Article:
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DON'T (JAY)WALK : In L.A., Why Didn't the Chicken Cross the Road? : It Might've Gotten a Ticket.

April 04, 1993|Patt Morrison

You're caught on the radar gun, laying rubber at 50, 60 miles an hour out in front of the Braille Institute. The cop hands back your license. A little smile opens up under his mustache. "All right, pal," he says, "I got one of these hemi-head, big-block babies in the driveway myself. So just don't let it happen again. Me entiendes, Mendez? "

You're caught jaywalking in Canoga Park. Bam! The cop twists your arm, kicks you in the belly, throws you to the ground, snaps on the cuffs and drags you off by your ponytail.

I made up that first scenario. The second one is true. Recently, an LAPD veteran was convicted of misdemeanor battery for doing those things to a jaywalker, a Spanish speaker who had asked the officer to read the citation to him.

Felony walking: L.A.'s hidden shame.

Six months before Ronald Reagan became President, his pal Ed Meese, the future attorney general, and his pal Bill Casey, the future CIA director, were caught jaywalking near Reagan campaign headquarters here. Meese ignored his ticket; Casey ignored his. Years later, Meese had to pony up the $10 ticket cost and $120.50 in penalties on top of that. And Casey . . . well, Casey is dead. Nannygate, Jaywalkgate--the big ones all trip themselves up in the end.

Jaywalking is a $55 ticket now. That's more than a tank of gas and a ladies' day carwash special with carnauba wax and valet parking at the Biltmore.

They say nobody walks in L.A. What they mean is, if you walk in L.A., you're a nobody. Can you blame us? The nation's first gas station opened here 81 years ago. Where the rubber meets the road, L.A. treads on Uniroyals, not Nikes.

Robert Redford, before he lit out for blue highways, observed that if you stay in Beverly Hills too long, you become a Mercedes. In my end of town, it's a Toyota, but same principle.

Look at what our music celebrates:

Sure, in the rest of the world, people may go out walking after midnight, walk the line, walk up and down 'neath the clock of a pawnshop on a corner in Pittsburgh, Pennsylvania. But here, we get our daddy's car and cruise to the hamburger stand now, don't come back from Dead Man's Curve, roll down Imperial Highway, big, nasty redhead sittin' by our side. With us, it's always cars, cars, cars.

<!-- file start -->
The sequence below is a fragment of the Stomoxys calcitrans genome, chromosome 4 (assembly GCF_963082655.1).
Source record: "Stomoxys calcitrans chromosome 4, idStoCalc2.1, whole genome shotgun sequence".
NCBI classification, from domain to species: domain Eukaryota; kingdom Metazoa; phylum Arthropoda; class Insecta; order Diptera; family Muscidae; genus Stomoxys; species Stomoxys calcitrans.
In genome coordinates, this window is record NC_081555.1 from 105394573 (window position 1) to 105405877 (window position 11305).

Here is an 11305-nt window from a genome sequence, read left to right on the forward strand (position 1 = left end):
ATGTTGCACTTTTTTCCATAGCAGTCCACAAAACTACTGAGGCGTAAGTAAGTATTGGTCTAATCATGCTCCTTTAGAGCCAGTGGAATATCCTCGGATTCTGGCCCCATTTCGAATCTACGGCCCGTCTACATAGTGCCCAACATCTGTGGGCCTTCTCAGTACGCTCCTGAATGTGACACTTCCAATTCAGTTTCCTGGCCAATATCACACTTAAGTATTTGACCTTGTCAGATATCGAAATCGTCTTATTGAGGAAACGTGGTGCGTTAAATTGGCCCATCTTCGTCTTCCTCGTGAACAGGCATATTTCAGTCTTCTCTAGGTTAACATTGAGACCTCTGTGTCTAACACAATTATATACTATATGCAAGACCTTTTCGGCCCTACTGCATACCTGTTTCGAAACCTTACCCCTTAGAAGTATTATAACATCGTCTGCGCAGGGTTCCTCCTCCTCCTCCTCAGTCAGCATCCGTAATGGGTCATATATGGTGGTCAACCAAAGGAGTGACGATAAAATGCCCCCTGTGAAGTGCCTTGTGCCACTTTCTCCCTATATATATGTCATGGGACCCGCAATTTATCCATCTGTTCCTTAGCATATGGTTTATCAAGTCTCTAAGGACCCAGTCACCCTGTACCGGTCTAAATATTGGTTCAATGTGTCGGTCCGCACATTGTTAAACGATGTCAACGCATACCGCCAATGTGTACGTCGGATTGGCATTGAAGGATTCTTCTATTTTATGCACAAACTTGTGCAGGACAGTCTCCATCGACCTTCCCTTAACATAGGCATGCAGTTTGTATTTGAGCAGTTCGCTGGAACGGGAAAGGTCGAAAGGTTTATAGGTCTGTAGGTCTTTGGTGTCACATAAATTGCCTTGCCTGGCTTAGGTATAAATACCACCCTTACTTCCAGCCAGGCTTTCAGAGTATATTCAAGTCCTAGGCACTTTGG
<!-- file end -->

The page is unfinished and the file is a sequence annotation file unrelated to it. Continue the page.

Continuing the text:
Bad things happen to people who walk in L.A. In 1989, when New York City issued 25 jaywalking tickets, L.A. distributed 132,996 pedestrian-related citations.

Daryl Gates, a man whose very soul is spit-shined, was obliged to tour wicked, disorderly New York last year to promote his book, and he found much there to distress him. He glowered at jaywalkers as if they were child molesters.

The first ticket I ever got here was pedestrian-related. On Day One of my life in L.A., I stopped my Corvair at a crosswalk painted across a four-lane street. But I did not wait until the pedestrian crossed the median, plus the other two lanes of the street. You never know, said the cop as he wrote me up. Guy could change his mind, turn around and go back.

More recently, late one Saturday night, some friends were hotfooting it from the Times office against the red light. Downtown was deserted--except for the cop who descended upon them, demanded ID, then ticketed them. It was for their own good, of course. God forbid they should get a false sense of security on these empty streets, start playing mumbletypeg in the intersection and, 20 minutes later, along comes a speeding cab. Wham! I know how grateful they were to the officer for sparing their families that horror.

But really now. Why on earth, in this Dodge City of the Pacific Rim--where kids in certain parts of town sleep in their bathtubs because of stray gunfire--should crosswalks be the safest places in town? Why do we mollycoddle pedestrians, who haven't done a tenth of what Henry Ford did to make this city great?

Spare me the safety lectures. We live on the lip of seismic disaster and urban chaos. We're a gambling people. Let us scuttle across against the light and take our chances.

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